A lot has happened since Three Sonorans first began in the summer of 2010. Racial tensions were heating up with the recent passage of SB1070, the Papers Please law, and with HB2281, the law banning Ethnic Studies.
More than seven years later, we are glad to report that we have been there throughout the entire MAS trial and the federal court case is officially over as of yesterday, 12/27/2017.
Tashima said the ban was “not for a legitimate educational purpose, but for an invidious discriminatory racial purpose and a politically partisan purpose.”
Tashima also said the state could not keep funding from schools for not obeying the ban. The state’s threat to withhold more than $14 million led Tucson to drop its Mexican American studies program in 2012.
The judge added that the state cannot lead “any inspections or audits of any program, curriculum or course” to check whether a school district is following the 2010 law.
A former teacher in the Tucson program, Curtis Acosta, celebrated on Twitter. “This! Happy New Year, mi gente!” he wrote.
Richard Martinez, an attorney who represented the teachers and students in the lawsuit, said “the judge gave us precisely what we asked for.”
The Tucson district has not said whether it will revive the curriculum, which helped spur similar educational programs in schools around the country.
Via LA Times.
In the past seven years, many of the most vehement anti-MAS Republicans have fallen by the wayside. Radio hosts Jon Justice, Joe Higgins and JT Harris are no longer on the air. Huppenthal and Horne only lasted one-term in their last elected position, losing as incumbents.
However, as the LA Times article states above, it is not clear whether TUSD will revive the program. Right now they have a new program known as Culturally Relevant classes, but there is no evidence that it is as successful as the MAS program. A thorough in-depth analysis known as the “Cabrera Report” found that MAS students did indeed score higher on standardized tests, and insiders say that if a similar analysis were to be done today on the CRC classes then it would not have nearly the success as MAS did.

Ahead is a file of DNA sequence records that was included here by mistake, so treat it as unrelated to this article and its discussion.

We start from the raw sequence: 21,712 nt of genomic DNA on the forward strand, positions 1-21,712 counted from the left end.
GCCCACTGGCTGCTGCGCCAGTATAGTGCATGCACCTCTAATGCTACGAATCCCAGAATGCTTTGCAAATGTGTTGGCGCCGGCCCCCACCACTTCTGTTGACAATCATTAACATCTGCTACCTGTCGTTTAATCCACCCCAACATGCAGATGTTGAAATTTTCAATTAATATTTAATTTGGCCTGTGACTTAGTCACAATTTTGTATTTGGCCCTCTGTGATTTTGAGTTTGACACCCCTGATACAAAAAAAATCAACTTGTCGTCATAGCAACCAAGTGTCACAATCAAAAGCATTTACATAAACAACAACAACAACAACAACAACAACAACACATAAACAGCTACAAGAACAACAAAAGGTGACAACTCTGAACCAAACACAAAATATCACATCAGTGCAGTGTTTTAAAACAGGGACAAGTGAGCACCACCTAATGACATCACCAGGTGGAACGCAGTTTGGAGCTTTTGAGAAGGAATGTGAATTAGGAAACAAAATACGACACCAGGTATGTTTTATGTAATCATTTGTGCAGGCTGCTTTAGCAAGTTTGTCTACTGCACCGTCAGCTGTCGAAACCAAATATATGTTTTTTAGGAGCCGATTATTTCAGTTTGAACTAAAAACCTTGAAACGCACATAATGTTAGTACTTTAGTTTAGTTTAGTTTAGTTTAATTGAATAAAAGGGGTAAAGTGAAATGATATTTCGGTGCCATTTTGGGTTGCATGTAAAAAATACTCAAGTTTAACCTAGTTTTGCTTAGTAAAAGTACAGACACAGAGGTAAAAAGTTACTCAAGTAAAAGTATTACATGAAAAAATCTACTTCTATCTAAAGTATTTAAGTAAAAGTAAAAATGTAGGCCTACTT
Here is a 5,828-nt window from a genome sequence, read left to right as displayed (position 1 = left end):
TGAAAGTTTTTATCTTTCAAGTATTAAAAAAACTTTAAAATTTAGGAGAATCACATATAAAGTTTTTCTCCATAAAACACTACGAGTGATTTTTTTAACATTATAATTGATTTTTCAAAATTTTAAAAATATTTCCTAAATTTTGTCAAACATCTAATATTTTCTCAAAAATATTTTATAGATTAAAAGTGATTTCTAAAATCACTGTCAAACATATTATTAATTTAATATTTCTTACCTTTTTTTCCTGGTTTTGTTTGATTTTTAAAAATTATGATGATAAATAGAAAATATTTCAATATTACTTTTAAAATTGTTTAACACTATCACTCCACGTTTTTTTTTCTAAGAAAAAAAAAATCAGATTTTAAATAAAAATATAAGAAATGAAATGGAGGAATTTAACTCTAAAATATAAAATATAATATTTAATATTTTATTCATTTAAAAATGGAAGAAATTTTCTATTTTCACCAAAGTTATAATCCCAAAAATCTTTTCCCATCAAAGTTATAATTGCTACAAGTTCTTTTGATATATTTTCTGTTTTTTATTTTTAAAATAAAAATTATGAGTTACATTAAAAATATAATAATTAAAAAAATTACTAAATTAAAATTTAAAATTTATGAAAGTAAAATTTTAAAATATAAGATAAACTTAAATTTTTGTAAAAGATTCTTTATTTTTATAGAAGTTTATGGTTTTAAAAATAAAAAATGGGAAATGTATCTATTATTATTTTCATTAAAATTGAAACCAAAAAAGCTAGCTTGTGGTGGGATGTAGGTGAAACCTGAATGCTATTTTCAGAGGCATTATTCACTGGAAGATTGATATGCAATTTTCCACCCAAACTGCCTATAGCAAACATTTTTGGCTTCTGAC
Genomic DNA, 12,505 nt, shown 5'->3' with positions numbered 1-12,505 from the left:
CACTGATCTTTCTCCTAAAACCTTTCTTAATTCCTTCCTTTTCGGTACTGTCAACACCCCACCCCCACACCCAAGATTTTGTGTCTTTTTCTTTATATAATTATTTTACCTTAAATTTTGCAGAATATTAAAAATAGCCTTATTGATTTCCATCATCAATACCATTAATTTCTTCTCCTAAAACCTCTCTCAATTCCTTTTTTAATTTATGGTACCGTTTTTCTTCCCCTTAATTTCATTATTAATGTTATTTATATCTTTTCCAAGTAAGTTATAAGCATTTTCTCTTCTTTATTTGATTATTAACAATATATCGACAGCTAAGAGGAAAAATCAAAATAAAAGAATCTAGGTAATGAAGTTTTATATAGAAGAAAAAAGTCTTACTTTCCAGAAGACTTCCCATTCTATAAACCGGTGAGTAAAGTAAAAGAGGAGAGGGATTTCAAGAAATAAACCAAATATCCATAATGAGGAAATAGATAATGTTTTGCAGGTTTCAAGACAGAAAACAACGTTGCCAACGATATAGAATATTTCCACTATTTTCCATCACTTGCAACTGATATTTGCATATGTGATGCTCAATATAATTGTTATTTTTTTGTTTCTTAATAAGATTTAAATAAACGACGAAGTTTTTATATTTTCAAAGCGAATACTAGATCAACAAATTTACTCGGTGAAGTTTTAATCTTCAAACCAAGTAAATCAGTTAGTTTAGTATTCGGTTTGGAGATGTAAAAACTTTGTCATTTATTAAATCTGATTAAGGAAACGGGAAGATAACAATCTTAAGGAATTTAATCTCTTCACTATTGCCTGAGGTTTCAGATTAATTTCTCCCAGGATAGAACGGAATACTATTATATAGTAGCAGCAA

So what’s next?
Now the district can no longer blame the state. The full responsibility for lack of MAS classes now falls on TUSD.
As is usually the case with civil rights, it is through the federal courts that change has to be instituted. TUSD is still under an over 40-year old Desegregation Order and a Special Master has been appointed to oversee the implementation of Unitary Status Plan. The Culturally Relevant Courses were created through the USP, and a previous Deseg Order is what protected and demanded the expansion of MAS courses.
It would be ideal if this school board tried to bring back MAS on its own. Perhaps Superintendent Trujillo could get Rachael Sedgwick to join with Adelita Grijalva and Kristel Foster in reviving MAS, but it is not certain that either Grijalva or Foster would want MAS to return now.
Thus it may only be through the Special Master and the Plaintiffs working through Federal Judge Bury to bring the innocent program out of death row and let it live again.
As an aside, the author of HB2281, a vendido by the name of Steve Montenegro, is now running for Congress.
His bill has been found to have been racist from day one, even before it was passed in its incarnation as previous bills that failed.
Arizona now has to pay the attorney fees which amounts to around $4 million, and that does not include all the fees it paid internally to defend this racist statute.
Racism and xenophobia are costing this state hundreds of millions, if not billions. From all the court battles over SB1070, HB2281, and all the wrongdoings done under Arpaio, to the lost business from people fleeing, leading to stagnation, and just an overall bad taste that companies have when they think of Arizona; a place that attacks education but builds more private prisons and hires posses to hunt Mexicans as if we were still in the Old West.
The TEA Party did indeed take back Arizona, but it took it back to the 50s. Now it is time to move forward and to embrace education and the truth about history, to embrace the increasing diversity and the re-browning of Arizona.